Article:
August 1st, 2012


by Kristin Cashore

Ana's Rating

Readers Rating

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Rating: 0.0/5 (0 votes cast)


Eight years after Graceling, Bitterblue is now queen of Monsea. But the influence of her father, a violent psychopath with mind-altering abilities, lives on. Her advisors, who have run things since Leck died, believe in a forward-thinking plan: Pardon all who committed terrible acts under Leck’s reign, and forget anything bad ever happened. But when Bitterblue begins sneaking outside the castle—disguised and alone—to walk the streets of her own city, she starts realizing that the kingdom has been under the thirty-five-year spell of a madman, and the only way to move forward is to revisit the past.

Two thieves, who only steal what has already been stolen, change her life forever. They hold a key to the truth of Leck’s reign. And one of them, with an extreme skill called a Grace that he hasn’t yet identified, holds a key to her heart.

I’m going to begin this review by stating that I am in general disagreement with most reviewers out there when it comes to Bitterblue. I love this book, and despite (or perhaps in spite) of all of its negative reviews, I’m going to sing praise here. You’ve been warned.

As this is the third book in the Graceling Realm series, I think that we’ve already established that this world building is really freaking amazing. What with the kingdoms, the castles, the bridges, the Gracelings… I’m really starting to wonder why I don’t read more fantasy. Contemporary reads hold no competition when it comes to this element.

I really love Bitterblue as a character. Contrary to Miss Cashore’s other protagonists, Bitterblue has no super powers. She’s not graced with fighting, or with survival. Her hair does not captivate and dumbfound those around her. No, she’s just a normal girl– who happens to be a queen. It is for this reason, I believe, that I find Bitterblue so easy to relate to. She made me laugh, she made me cry, she made me try exciting new hairstyles involving a headful of braids… just see for yourself.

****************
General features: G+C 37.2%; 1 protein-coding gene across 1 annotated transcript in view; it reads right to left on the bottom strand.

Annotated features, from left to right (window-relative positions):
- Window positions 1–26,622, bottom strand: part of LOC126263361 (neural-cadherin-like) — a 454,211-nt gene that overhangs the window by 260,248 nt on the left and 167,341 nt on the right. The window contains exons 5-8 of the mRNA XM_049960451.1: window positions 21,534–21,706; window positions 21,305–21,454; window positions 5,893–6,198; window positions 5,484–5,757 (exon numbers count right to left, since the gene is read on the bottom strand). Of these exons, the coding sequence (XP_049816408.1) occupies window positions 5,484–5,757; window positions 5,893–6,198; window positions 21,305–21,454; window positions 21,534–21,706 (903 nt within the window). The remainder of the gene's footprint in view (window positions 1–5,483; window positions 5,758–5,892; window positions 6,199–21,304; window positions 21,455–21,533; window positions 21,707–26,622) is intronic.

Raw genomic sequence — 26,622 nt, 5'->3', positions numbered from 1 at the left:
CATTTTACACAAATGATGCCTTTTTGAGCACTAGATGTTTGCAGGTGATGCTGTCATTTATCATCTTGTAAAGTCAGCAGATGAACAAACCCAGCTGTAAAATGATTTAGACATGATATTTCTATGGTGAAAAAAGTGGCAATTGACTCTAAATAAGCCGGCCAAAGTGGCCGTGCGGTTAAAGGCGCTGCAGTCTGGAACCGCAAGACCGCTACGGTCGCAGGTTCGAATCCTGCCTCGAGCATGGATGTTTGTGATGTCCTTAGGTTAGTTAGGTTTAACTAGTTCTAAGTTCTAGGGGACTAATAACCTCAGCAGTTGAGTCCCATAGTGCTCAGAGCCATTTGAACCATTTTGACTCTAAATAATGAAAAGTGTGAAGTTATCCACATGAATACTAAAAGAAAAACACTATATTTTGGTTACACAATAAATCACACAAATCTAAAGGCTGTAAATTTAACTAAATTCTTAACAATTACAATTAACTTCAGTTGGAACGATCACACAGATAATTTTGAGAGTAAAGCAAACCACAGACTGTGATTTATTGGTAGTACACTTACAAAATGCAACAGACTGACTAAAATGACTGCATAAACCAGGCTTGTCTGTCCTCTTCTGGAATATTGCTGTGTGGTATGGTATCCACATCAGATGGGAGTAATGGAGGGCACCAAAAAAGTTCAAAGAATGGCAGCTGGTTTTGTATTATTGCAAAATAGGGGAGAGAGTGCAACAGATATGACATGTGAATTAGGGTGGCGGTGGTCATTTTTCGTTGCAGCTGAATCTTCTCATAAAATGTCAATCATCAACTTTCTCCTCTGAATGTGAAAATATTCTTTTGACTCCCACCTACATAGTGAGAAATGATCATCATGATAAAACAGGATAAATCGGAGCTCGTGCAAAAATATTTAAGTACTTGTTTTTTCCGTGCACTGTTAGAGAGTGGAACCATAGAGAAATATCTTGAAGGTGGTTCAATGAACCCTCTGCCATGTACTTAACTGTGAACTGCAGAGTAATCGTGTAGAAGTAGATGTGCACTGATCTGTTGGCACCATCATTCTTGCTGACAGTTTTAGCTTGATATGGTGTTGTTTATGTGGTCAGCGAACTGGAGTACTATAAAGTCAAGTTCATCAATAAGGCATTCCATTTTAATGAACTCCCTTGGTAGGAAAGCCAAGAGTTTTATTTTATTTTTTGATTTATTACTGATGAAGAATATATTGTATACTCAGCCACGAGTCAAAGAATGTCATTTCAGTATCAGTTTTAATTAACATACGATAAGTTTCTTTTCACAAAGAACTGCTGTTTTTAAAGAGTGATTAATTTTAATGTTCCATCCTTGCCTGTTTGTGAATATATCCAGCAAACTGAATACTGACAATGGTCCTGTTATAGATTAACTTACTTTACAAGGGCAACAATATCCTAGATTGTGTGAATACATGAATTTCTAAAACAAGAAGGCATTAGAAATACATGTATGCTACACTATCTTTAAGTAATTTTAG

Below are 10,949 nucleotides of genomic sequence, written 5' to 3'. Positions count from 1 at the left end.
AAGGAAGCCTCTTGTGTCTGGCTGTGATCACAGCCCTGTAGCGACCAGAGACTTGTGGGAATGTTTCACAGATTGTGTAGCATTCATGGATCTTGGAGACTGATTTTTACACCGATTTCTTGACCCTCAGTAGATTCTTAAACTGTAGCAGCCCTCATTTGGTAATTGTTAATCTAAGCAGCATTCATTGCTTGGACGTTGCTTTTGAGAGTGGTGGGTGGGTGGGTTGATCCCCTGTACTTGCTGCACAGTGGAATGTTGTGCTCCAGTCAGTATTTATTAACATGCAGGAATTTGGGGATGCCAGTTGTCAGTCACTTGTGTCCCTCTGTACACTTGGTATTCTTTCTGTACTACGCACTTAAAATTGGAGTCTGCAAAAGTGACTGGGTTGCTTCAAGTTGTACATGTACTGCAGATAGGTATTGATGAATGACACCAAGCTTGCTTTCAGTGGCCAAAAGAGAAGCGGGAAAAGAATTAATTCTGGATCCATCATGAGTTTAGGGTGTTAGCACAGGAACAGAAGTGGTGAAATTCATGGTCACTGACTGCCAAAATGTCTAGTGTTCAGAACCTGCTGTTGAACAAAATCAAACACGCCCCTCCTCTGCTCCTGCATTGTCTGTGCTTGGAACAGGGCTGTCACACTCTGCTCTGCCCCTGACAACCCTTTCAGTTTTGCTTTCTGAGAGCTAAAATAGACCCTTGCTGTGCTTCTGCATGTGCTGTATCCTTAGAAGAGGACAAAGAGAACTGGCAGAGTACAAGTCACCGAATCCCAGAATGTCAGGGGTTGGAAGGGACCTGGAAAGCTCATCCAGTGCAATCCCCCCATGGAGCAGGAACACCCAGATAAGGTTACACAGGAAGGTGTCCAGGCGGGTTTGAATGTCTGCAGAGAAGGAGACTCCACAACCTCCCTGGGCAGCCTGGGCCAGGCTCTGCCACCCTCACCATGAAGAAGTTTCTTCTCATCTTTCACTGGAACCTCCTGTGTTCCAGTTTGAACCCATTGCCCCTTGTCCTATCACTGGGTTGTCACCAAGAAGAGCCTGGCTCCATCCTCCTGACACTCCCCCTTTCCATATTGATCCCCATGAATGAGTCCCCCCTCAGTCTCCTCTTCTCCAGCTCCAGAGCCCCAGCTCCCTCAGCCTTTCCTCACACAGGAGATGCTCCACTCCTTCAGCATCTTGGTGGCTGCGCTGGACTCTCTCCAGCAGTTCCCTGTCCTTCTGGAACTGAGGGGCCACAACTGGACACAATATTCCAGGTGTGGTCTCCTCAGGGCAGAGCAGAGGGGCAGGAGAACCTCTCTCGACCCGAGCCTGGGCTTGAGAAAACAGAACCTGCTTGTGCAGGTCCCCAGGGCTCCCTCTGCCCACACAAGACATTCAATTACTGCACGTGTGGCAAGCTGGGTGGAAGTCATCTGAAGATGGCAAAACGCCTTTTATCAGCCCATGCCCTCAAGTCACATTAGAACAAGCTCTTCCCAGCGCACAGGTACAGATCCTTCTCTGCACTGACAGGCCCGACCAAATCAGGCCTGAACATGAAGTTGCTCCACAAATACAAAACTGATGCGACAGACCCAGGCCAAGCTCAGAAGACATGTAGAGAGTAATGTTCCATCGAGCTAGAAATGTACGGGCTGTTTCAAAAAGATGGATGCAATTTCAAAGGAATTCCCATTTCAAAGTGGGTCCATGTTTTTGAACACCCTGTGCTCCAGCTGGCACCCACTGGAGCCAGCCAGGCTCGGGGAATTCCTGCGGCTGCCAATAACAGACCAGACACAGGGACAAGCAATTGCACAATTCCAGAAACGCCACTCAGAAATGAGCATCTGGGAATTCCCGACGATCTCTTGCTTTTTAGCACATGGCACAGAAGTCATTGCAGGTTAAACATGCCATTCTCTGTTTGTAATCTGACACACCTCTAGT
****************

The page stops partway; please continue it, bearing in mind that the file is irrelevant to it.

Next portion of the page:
“I hear that you’re supposed to be good at manipulating people. Try a little harder to make me like you, all right? I’m the queen. Your life will be nicer if I like you.

“I threw a few chickens around before I came up the ladder,” he said. “You didn’t hear them making a racket?”

“I was distracted by the conviction that I was going to die.”

If a situation presented itself in which the right and the wrong seemed clear to her, then she was going to grab on tight. The world presented too few anchors for her to let one pass.

Bitterblue isn’t the only character who I enjoyed. Cashore’s recurring cast, involving Po, Skye, Giddon, Katsa, Raffin and Bann, was absolutely delightful. It was strange—in a wonderful type-way—to see them as a bunch of almost-30-year-olds, but I was terribly happy to see them regardless.

As for Bitterblue‘s romantic scene, I agree that it’s not exactly… prevalent. Bitterblue and Saf’s relationship, though crucial to the novel’s plot, never takes precedence over other subplots and does not develop in the ways that Graceling‘s and Fire‘s romances so obviously did. However, as Kristin Cashore has pointed out herself, this is due to the simple fact that Bitterblue is the queen of Monsea. She’s struggling to find solid ground in a kingdom whose most recent past has been submerged in a sea of lies and battling to forge a relationship with her people, whom she’s discovering she doesn’t know in the least. And let’s not forget that, as queen, Bitterblue will be expected to marry nobility and produce heirs sometime in the near future. That’s a lot of pressure to put on a teenage girl; if boy craze were at the forefront of Bitterblue’s mind, I’d
have been worried.

Furthermore, others have blatantly suggested that Bitterblue, at 547 pages (hardcover edition), is exorbitantly long and unbearably boring. Apparently, its subplots are too unruly and its mystery is too hard to follow, and so the whole novel becomes an unreadable mess.  To say that I am in disagreement with this supposition is too weak; I’ve been glued to this book for the past three days. Literally. My family and I went out to dinner yesterday, and I read Bitterblue under the table until my grandmother tsked a warning and then, after a few minutes, yelled at me. I guess that indulging oneself in riveting novels is rude. In any case, even at 547 pages, I was sad to see Bitterblue end.

Because, the truth is, this ending was very unsatisfactory. So many loose ends were left untied, and my mind is filled with questions. What will become of Saf and Bitterblue’s extremely unclear relationship? What about the Council—will it succeed in its work? And that land to the east—what of its relationship with Monsea and the rest of the known world?